Vertical case  •  H:114cm x W:84cm x D:40cm
26. "Zang tumb tuuum," by Filippo Tomaso Marinetti (1914)
27. "Un coup de dés..." by Stéphane Mallarmé (1897)
28. "The mouse's tale," by Lewis Carroll (1864)
29. "Horse," by Guillaume Apollinaire (c. 1918)
30. "Lettre-océan," by Guillaume Apollinaire (c. 1914)
31. "The murder of two men..." by Kenneth Patchen (c. 1958)
32. "Bomb," by Gregory Corso (1958)
33. "House..." and "How to be an army," by Kenneth Patchen (c. 1958)
34. "Manifesto—I," by Wyndham Lewis (1914)

Following another period of dormancy, where few examples of visual poetry are to be found, the genre was once again revived in the latter half of the nineteenth century, and has continued to appear with some regularity to this day.

The "frivolity" denounced by Johann Frisch and others in the late seventeenth century now became the chief asset of visual poetry embraced by such authors as Lewis Carroll and Guillaume Apollinaire. Their poems delight in the way they lead the reader's eye to-and-fro, following "light" verse that befits the shapes and layouts. Other writers like Stéphane Mallarmé used words in a more minimalistic or impressionistic manner, to evoke not shapes or motifs but feelings and moods.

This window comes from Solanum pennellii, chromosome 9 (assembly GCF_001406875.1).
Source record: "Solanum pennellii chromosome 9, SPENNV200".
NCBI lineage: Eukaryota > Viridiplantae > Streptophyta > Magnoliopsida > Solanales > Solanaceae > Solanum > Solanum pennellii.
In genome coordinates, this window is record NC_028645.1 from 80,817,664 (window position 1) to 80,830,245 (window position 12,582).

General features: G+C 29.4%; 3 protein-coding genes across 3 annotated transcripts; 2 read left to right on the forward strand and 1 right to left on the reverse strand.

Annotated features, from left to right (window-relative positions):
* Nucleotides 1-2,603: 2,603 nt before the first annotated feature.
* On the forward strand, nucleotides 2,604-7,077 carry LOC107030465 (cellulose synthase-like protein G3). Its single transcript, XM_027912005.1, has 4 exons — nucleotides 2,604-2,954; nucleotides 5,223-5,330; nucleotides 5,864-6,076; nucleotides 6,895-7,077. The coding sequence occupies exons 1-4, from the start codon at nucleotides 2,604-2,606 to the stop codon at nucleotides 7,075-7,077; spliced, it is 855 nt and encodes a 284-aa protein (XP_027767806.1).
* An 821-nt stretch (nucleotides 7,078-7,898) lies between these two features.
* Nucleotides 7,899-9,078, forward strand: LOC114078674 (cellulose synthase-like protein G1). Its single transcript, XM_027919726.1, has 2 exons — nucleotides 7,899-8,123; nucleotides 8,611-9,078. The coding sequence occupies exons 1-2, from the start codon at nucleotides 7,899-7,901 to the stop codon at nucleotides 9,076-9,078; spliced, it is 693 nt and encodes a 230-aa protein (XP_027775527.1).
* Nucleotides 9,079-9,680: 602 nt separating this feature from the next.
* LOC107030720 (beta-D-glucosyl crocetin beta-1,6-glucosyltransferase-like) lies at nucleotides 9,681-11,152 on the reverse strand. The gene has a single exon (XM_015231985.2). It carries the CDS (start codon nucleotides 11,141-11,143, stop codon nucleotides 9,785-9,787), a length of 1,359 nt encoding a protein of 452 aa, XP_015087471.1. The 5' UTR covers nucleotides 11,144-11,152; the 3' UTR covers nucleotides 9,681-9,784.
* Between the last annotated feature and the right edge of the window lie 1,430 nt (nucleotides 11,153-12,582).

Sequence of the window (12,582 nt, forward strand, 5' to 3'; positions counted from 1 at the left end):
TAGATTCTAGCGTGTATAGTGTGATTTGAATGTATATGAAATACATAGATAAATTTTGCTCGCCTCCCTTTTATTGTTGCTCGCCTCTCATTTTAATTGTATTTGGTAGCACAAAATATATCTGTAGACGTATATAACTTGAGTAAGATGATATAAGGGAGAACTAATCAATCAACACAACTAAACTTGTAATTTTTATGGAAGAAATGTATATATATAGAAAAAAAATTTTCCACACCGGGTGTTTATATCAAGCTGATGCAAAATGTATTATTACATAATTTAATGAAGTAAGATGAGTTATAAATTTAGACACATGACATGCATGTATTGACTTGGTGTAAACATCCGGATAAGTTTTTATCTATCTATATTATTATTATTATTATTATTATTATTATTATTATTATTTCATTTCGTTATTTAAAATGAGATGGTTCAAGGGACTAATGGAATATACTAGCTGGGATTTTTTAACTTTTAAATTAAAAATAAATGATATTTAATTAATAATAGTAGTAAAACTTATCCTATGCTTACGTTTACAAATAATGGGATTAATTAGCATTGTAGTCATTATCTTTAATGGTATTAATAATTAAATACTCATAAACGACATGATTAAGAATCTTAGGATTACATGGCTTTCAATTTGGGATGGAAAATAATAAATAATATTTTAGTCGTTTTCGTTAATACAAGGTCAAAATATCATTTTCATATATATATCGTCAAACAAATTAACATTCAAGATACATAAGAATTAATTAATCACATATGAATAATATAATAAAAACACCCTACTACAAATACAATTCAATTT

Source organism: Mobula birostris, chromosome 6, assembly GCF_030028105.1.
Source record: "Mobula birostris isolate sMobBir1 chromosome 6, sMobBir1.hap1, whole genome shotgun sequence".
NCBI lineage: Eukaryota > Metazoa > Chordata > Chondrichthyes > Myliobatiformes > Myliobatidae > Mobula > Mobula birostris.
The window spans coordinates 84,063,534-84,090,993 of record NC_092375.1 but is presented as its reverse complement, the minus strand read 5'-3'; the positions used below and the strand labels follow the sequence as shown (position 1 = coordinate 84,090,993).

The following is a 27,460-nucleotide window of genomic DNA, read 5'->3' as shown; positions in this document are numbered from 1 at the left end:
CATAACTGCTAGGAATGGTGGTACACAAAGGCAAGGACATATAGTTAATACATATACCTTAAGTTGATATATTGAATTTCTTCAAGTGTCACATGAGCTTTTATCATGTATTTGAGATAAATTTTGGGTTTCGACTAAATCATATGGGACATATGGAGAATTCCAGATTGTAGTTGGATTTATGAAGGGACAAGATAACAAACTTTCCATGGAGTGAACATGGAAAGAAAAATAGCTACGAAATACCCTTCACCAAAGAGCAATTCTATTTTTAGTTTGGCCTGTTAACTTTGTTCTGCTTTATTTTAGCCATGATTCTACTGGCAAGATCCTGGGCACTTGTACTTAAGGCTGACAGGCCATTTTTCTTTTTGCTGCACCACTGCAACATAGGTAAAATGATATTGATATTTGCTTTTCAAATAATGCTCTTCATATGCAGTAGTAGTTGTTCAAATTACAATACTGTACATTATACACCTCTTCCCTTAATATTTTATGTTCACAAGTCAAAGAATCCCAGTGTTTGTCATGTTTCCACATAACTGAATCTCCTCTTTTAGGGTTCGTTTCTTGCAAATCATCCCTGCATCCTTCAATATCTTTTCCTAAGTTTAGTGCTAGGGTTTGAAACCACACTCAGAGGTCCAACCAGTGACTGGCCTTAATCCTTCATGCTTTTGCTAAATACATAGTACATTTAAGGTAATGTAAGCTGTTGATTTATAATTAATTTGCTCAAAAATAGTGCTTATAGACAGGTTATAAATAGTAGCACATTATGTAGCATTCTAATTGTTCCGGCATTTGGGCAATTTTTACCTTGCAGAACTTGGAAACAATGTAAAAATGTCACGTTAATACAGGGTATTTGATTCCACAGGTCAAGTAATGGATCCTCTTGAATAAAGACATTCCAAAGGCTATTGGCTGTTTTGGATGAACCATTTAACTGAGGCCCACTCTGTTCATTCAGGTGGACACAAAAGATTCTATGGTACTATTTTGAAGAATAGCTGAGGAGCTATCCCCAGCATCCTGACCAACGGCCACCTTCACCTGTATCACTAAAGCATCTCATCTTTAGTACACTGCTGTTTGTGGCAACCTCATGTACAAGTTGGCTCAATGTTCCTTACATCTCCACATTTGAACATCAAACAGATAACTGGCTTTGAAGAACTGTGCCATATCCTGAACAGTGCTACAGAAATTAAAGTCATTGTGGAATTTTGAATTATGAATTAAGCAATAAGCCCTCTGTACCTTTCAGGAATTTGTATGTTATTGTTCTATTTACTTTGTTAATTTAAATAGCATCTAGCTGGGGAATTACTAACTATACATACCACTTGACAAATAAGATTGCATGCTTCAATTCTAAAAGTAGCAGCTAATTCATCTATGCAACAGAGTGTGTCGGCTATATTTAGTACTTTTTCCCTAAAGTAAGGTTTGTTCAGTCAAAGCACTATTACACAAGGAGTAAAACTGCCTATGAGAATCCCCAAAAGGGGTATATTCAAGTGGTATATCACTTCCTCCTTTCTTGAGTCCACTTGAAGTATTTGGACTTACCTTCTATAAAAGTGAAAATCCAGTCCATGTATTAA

On the other hand, visual poetry was also adopted by poets working in various "isms" of the post-Industrial era — Futurism, Vorticism, Dadaism — for its ability to reflect the chaos they found endemic to their era. Words in these poems swirl, explode, and spatter across the page like artillery in warfare or foot traffic in an overcrowded city.

The use of visual poetry to reflect and criticize the modern society surrounding it reaches its apex, perhaps, with the frequently sinister poems of American Beat Generation authors such as Kenneth Patchen and Gregory Corso.

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